Ivory Souls

Do you trust me?

Even a few days ago, I’d have sneered at the red-haired alien’s question.

Of course, that was before my fellow guardsmen tried to cut my throat.

I don’t remember the ambush. All I know is that one moment, I was on patrol with the rest of the thirteenth company; the next, I was waking up in a dungeon, wrists chained, ears still ringing from the blast.

From Sergeant Caius’ voice alone, you’d have thought him calm, as the aliens lined us up to enter the arena. ‘Whatever’s out there, we’ll have a better chance if we work together. Stay close, trust each other. We’ll get through this.’

We wanted to believe it.

I heard the arena long before seeing the dark sands, though I didn’t realise it. I thought it was the sound of machinery; steam rushing from leaking pipes. By the time I reached the end of the tunnel, it was almost deafening – a constant, furious hiss, its weight combining with the sweat on my skin so that I almost felt I was drowning.

When I finally stepped onto the sand, the impression was complete as I gazed up and lost my breath.

Knives. Jagged knives, circling ever upwards. Every razor-sharp ring of the arena swelled larger than the last, spiralling daggers rising toward the light of a sickly-pale star. Rising around it, perhaps, rings of jade and silver like the coils of an enormous serpent, choking everything within its grasp. And the noise…

Even in the eye of the barbed storm, it took me a few moments to realise it was laughter. A constant hiss of cruel amusement, sadistic vipers toying with their prey.

‘Choose your partner!’

A bored voice from one of the jade-clad creatures moving through the arena, calling out in one language after another. ‘Choose your partner! You will work together in pairs!’

I touched my still-burning head, sweat flying as I shook it to try and clear the concussion. Around me, the thirteenth drifted apart with suspicious eyes as comrades instantly became former comrades. We weren’t the only ones in there, I realised – among the markings of other regiments, I could see skitarii, T’au, even aeldari…

I turned desperately toward the sergeant – only to see the corporal already at his side. Tears welled in my eyes as I slumped. Wounded as I was, surely I’d be nobody’s choice…

A hand.

I followed the alabaster flesh of the extended hand upward to the face of an alien woman, her obsidian eyes unreadable beneath an undercut of dark red hair.

‘Do you trust me?’

Looking around the dregs still standing alone, I doubted I had much choice.

I’d barely taken the offered hand when the bell rang – a cheery, metallic chime wholly at odds with the crowd’s roar as something slammed me back to the ground. Within an instant, Sergeant Caius was above me, clawing at my face, eyes, and throat…

Her foot snapped his head backwards, sending him tumbling away. Dark sand trailed away from my body as I rolled onto him, seizing his neck in desperation. I could see the horror in his eyes, the hatred as he drove punch after punch into my stomach without leverage. His eyes swelled; his lips darkened; the blows became feebler, and finally, his arms slipped away altogether.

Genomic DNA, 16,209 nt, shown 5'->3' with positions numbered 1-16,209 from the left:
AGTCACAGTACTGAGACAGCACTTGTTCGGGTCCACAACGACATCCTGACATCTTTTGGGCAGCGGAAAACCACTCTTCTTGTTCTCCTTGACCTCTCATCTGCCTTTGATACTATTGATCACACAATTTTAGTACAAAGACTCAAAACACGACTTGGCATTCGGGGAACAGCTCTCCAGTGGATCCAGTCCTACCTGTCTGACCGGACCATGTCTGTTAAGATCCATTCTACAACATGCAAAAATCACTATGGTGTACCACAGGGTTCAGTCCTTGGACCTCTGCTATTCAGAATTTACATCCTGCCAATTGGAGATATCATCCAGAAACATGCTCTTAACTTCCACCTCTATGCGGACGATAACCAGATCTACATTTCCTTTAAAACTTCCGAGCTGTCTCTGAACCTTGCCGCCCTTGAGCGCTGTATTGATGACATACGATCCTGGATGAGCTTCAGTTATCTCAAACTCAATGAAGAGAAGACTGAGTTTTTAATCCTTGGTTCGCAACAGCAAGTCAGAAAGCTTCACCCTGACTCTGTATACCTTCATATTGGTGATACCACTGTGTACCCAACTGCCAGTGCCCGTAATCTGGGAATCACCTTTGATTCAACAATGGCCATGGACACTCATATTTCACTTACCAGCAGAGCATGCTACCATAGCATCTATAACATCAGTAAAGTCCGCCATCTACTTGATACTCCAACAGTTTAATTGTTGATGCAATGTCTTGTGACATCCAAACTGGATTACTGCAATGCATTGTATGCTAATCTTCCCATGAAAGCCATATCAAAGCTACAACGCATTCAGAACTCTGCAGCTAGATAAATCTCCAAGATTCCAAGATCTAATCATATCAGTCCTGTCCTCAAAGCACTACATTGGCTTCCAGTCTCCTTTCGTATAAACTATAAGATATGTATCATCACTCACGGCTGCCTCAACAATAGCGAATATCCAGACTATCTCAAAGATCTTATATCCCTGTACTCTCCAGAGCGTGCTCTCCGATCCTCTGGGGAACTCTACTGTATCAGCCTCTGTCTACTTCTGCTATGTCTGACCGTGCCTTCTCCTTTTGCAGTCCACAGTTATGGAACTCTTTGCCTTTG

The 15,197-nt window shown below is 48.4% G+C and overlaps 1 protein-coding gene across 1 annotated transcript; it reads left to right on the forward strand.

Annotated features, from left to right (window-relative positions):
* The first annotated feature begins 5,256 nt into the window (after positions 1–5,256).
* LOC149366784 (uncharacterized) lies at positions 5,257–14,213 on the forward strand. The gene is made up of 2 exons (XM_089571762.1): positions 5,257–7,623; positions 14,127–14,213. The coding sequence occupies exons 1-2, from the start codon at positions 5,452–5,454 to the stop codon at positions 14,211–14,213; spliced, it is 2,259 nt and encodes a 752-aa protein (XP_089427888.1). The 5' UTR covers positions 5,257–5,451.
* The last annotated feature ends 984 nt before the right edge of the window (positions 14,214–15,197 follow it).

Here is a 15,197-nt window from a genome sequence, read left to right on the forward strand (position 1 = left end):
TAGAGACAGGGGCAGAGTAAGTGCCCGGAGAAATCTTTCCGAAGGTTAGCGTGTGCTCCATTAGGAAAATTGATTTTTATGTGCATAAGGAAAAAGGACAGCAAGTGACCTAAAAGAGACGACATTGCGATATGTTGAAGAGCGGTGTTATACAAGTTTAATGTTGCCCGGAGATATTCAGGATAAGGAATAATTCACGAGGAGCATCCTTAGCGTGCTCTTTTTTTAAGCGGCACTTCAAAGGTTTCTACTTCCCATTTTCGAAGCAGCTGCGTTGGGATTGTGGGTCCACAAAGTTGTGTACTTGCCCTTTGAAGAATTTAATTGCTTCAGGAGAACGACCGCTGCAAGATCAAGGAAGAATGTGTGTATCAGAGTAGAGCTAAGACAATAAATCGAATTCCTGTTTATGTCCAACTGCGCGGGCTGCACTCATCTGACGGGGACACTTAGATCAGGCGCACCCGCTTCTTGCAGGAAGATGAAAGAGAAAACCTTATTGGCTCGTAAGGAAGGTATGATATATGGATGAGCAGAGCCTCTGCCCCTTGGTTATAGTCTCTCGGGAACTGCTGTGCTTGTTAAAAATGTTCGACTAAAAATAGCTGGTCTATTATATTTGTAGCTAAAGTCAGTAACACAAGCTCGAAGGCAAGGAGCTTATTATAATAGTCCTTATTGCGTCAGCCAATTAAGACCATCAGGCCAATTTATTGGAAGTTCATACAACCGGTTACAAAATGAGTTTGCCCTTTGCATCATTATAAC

I kept strangling.

I had to be sure.

Her hand again, picking me up. This time, when I took it, I rose to a pair of T’au – then another pair of guardsmen – then another…

In truth, I don’t remember much of the fighting. For three days, we fought bouts side by side until we were the sole survivors. Whenever I fell, she’d rush to my side; when she finally took a knife to the gut, I drove mine through her attacker’s throat, and took gash after gash on my arms to keep his partner at bay.

She’s looking worse for wear, I realise, as we’re led into the arena for the final time. Unable to conceal the pain of the wound, she clutches weakly. I rest a hand on her shoulder, reassured as she smiles and wearily places her fingers atop my own.

‘We’re nearly there.’

She nods. ‘I’ll try to save one for you.’

The moment brings a soft, shared laugh. As the jade-armoured figure approaches, I realise this might be my last chance to ask.

‘You could have picked anyone. I was injured. Why me?’

She stares for a moment, dark eyes squinting – before softening. ‘Because I knew I could trust you.’

‘Alright, lovebirds.’ The arena-master can’t hide the mirth in his voice. ‘You might want to kiss and take a step apart, because your final enemies are each other.’ He casts two blades into the sand, hissed amusement spreading throughout the stands as I stare at my partner in horror.

She gazes bleakly at me, continuing to clutch her side. Her strength is fading; the knife wavering in her hand. It would be so easy to strike her down – yet after three days of trusting her with my life, I hesitate.

She sees my expression, and slowly lowers the blade. ‘…do you trust me?’

This time, I don’t hesitate. ‘Yes.’

‘Then come here. I have an idea.’

She stumbles, barely able to stand, and I drop my knife in order to catch her as she slumps into my arms.

What’s the plan?

The words don’t reach my mouth.

Instead, I pull back from her cheek to see my blood there.

I gaze down to see the handle of the dagger in my chest, knowing without pain that the blade is in my heart. Already, the arena is dimming, fading, as though a dimming spotlight were focused on us.


This time, she catches me, brushing a hand across my cheek.

Is that genuine regret in her eyes…?

‘Because I knew I could trust you.’

Her lips cover mine as she drinks my last breath, and I fall back into the darkness.

About the Author

Serafina thinks she is not really interesting enough to warrant a bio (we at Cold Open Stories would like to beg to differ).